A Ballet B.C. production. At the Queen Elizabeth Theatre on Thursday, April 24. Continues April 25 and 26
Ballet B.C. is ending its season on a high note, with work that’s sometimes as intricate and dazzling as finely carved glass. In fact, things got off to such a good start on opening night that the audience was on its feet whooping and applauding long before the show even ended.
The crowd was responding to the first of three world premieres: Spanish choreographer Cayetano Soto’s exhilarating Twenty Eight Thousand Waves, a fast-driving but meticulously sculpted vision of wrapping and unwrapping forms. No one creates pas de deux in the endlessly innovative ways that Soto does. At one point Racheal Prince’s legs reach up as she winds her ankles around Darren Devaney’s neck; at other points, the lifted women cross and uncross their legs like the world’s most gorgeous crane flies. It’s weightless, high-speed, and mind-blowingly difficult dance.
All this fresh movement is set in a moodily atmospheric, but never literal, world. The music ranges from the haunting chorales of David Lang’s the little match girl passion to the angular strings of Bryce Dessner’s Aheym. Lighting director James Proudfoot sends big rows of industrial show lights down low on their tracks, just above the dancers, or sets off a blaring grid from the back of the stage. The costumes—the women’s wet, high-collared blouses at the beginning, and later, the shirtless men’s kiltlike skirts, the colour of ocean icebergs—give the whole piece a historic feel. But best of all is the powerful attitude the dancers give off throughout: men stride toward the audience, staring it down (just try to avert your gaze from Thibaut Eiferman’s burning eyes; few dudes have ever looked this self-assured in a skirt before). It’s heady stuff—riveting, refined, and edgy. And the audience went wild for it.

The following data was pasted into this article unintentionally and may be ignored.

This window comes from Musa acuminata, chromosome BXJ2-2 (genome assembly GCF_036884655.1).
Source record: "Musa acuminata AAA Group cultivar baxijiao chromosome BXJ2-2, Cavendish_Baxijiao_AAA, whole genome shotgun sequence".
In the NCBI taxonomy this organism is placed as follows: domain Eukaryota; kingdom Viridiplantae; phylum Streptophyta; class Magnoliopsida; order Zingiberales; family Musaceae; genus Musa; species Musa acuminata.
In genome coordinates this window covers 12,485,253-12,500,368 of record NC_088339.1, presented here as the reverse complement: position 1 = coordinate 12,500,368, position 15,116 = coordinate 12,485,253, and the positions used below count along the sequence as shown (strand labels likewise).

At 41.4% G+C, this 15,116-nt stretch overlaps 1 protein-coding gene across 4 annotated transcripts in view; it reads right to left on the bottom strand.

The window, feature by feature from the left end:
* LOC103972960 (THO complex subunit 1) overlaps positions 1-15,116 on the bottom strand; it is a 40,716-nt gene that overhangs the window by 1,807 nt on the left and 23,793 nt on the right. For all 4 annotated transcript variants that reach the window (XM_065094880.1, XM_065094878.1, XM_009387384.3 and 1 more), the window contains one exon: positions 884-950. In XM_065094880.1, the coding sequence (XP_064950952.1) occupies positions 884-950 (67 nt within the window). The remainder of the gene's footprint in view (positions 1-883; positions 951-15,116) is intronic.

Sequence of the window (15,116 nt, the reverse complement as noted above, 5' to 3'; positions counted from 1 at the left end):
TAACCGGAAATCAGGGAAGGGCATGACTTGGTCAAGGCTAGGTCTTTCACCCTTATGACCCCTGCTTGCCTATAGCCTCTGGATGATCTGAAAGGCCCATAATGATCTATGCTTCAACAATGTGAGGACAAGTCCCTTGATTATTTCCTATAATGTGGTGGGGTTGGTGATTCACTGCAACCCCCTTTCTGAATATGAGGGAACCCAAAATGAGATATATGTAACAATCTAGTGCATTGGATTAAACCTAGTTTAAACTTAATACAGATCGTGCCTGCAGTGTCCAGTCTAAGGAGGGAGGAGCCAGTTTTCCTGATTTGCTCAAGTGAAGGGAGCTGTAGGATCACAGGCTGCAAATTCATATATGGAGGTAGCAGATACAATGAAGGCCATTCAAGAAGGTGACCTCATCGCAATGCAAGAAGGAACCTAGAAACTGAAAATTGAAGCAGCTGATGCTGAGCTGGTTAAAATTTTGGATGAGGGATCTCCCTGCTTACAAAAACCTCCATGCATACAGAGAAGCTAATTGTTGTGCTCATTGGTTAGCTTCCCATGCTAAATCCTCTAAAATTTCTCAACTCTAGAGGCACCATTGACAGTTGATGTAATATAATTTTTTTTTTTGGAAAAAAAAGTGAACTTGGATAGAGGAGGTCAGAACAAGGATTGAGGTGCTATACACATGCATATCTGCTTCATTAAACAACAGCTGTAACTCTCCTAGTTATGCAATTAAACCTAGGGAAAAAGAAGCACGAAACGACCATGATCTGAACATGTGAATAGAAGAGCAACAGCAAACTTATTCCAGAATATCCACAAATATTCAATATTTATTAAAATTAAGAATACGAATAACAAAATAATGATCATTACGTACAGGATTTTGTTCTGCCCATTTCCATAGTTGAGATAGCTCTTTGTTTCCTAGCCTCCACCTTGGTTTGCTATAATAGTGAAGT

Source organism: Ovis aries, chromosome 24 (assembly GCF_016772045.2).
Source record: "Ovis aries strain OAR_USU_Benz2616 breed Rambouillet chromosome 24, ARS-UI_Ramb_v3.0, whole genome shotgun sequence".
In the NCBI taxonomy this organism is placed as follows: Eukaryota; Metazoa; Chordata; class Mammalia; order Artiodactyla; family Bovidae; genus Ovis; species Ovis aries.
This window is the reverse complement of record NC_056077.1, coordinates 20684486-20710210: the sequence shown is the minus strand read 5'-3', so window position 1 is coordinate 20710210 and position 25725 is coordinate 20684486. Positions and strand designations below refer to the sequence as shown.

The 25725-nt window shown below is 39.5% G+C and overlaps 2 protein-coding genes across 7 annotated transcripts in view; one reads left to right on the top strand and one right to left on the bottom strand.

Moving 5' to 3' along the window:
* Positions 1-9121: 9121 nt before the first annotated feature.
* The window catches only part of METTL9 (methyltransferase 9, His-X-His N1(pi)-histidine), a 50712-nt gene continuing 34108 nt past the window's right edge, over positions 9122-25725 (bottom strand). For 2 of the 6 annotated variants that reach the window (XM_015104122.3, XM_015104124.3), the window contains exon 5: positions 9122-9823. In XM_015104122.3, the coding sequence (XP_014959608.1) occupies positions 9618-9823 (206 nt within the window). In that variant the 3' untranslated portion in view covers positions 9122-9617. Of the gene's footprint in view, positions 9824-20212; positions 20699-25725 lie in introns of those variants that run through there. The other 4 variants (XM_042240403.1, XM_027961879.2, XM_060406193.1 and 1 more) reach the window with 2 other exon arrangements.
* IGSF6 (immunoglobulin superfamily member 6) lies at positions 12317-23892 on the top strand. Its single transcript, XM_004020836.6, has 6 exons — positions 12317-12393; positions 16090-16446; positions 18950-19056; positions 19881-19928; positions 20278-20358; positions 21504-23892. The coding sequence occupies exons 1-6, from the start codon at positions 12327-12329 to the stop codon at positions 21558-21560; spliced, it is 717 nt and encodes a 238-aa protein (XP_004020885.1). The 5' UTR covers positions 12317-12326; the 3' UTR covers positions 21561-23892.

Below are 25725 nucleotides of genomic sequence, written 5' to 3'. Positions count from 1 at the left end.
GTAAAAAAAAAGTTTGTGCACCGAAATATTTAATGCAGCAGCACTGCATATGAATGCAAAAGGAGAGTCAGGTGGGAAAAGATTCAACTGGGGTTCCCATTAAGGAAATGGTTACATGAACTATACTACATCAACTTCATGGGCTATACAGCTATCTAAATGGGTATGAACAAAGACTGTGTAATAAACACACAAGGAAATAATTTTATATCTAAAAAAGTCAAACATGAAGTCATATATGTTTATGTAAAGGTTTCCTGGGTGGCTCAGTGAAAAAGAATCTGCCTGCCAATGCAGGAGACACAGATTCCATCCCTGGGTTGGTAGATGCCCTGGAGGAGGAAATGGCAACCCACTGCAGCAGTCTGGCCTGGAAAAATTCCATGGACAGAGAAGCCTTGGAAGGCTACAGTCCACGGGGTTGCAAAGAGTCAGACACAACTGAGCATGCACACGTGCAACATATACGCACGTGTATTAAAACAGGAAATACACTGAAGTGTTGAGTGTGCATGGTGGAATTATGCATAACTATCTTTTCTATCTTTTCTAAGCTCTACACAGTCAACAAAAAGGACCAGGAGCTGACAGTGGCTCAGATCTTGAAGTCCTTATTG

Its follow-up, fellow Spaniard Gustavo Ramirez Sansano’s Lost and Seek, did not disappoint in its opening moments. Born-and-bred Vancouverite Alexander Burton took the spotlight in a herky-jerky solo that brought into relief how versatile this arresting dancer is, and how he’s just getting better each season. Sansano’s unexpected takeon a Johann Sebastian Bach piano solo roots out its quirks in movement that is at once wonky and graceful—a lost soul hunching, reaching, and kicking out in the dark. From there, the piece opens into an exploration of controlled chaos across the stage, the choreographer playing high-level games with Bach’s counterpoint. Dressed in tailored Bermuda shorts, buttoned-to-the-collar shirts, and, yes, a few kiltlike skirts again, the dancers bring to mind prim students in private-school uniforms, at times breaking free from the group synchronization, turning, and starting a new path. The work wraps up with a more traditional pas de deux, with Alexis Fletcher and Scott Fowler, that feels a bit slower and more traditional after Soto’s work.
Gioconda Barbuto’s full-company, stage-covering show-closer, immix, is more about unleashing, set as it is to the chopping, looping strings and fractured beats of London-based composer Gabriel Prokofiev’s genre-fusing score. Barbuto throws it all against the wall here: there ar even touches of break-dancing in there with the en pointe work of ballet, the use of carefully sculpted group formations (at one point the 17 intertwined, curled forms pulse like a single, throbbing brain), and then some a somewhat tangential game of chase and tag in the dark as the dancers use handheld LED lights. The duets here are muscular—bodies are sometimes even drawn by a supercharged invisible force from the palm of their partner’s hand.
You could call it the fun, unharnessed opposite of the evening’s opener. But all of Ballet B.C.’s premieres on the program (the strongest of the season) share a place on the edge between sophistication and risk. It’s a place the company has definitively staked out for itself, and its young artists dance that edge like they own it.